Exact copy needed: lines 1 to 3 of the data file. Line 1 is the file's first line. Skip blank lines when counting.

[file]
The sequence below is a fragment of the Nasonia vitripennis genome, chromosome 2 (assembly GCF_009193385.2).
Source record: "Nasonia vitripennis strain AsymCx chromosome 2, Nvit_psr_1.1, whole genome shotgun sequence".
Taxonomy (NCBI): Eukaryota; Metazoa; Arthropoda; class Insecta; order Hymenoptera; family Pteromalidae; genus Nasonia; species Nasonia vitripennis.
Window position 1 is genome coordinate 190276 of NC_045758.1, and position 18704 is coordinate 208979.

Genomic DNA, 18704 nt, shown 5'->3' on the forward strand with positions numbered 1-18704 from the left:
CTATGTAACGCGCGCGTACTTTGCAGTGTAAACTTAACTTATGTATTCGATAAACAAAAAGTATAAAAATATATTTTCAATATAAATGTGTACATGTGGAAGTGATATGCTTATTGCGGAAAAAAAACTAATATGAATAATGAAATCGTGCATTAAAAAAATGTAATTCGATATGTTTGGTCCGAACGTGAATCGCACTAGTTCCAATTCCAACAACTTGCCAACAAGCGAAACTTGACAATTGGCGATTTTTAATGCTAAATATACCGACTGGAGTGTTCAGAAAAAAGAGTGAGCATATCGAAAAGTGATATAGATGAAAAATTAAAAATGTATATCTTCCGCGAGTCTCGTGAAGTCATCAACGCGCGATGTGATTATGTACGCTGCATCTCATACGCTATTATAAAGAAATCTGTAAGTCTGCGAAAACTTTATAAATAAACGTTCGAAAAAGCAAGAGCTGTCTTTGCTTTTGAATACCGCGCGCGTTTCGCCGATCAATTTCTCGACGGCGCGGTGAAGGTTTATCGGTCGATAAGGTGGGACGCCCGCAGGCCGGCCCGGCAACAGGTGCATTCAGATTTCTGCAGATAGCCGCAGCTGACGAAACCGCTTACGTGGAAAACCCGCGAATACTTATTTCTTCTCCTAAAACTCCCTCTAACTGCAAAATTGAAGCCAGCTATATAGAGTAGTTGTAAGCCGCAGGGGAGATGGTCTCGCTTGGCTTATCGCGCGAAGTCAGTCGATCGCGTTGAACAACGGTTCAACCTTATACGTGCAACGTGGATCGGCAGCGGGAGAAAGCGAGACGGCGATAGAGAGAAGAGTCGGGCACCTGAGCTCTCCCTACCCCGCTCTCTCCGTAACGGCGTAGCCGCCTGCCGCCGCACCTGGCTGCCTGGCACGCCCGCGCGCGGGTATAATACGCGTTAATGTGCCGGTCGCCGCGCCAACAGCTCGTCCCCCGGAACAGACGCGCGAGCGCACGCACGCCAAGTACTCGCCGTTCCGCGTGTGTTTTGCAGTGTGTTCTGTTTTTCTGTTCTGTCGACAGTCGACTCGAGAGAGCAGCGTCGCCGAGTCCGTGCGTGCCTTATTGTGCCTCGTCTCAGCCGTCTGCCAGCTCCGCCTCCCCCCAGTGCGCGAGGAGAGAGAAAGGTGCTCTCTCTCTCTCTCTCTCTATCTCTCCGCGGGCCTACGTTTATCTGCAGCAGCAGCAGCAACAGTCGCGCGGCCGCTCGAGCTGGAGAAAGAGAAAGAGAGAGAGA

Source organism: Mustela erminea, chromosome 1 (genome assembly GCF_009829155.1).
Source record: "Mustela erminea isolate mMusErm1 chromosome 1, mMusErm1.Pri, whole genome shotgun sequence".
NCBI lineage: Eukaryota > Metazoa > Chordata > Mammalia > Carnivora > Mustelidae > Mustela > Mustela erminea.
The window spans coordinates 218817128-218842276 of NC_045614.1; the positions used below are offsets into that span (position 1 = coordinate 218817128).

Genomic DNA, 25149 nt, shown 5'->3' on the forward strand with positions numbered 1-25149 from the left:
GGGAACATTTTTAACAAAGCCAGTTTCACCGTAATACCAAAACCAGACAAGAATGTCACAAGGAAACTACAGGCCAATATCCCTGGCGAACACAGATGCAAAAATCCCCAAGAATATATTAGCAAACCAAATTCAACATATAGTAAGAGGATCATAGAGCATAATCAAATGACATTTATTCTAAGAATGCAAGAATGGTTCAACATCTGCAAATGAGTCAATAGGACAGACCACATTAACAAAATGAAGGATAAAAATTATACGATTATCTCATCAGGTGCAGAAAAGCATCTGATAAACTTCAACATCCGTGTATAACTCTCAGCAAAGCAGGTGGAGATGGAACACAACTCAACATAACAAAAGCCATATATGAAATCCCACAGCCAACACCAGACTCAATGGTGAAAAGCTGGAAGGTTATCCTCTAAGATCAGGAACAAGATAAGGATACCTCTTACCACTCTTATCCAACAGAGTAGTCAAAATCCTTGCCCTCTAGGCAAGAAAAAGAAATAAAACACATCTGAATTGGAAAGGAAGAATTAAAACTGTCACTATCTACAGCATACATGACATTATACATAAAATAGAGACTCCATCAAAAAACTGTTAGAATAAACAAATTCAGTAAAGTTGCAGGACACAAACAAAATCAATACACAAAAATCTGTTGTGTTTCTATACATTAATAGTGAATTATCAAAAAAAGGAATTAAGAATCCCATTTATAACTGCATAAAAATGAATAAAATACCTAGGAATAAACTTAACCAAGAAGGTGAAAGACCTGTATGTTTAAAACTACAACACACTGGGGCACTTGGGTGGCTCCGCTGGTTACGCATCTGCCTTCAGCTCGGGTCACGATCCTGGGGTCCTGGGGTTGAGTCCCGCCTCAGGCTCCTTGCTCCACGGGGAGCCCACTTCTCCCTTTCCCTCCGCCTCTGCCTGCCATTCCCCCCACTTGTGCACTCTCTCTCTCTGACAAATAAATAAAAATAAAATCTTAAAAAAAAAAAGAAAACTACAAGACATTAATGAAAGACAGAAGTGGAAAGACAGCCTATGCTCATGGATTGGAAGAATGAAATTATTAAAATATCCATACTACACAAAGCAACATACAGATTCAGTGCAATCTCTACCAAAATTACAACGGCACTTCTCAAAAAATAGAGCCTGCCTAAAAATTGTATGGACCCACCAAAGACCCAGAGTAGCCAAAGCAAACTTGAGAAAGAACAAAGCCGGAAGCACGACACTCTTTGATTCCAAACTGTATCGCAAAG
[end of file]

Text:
The sequence below is a fragment of the Nasonia vitripennis genome, chromosome 2 (assembly GCF_009193385.2).
Source record: "Nasonia vitripennis strain AsymCx chromosome 2, Nvit_psr_1.1, whole genome shotgun sequence".
Taxonomy (NCBI): Eukaryota; Metazoa; Arthropoda; class Insecta; order Hymenoptera; family Pteromalidae; genus Nasonia; species Nasonia vitripennis.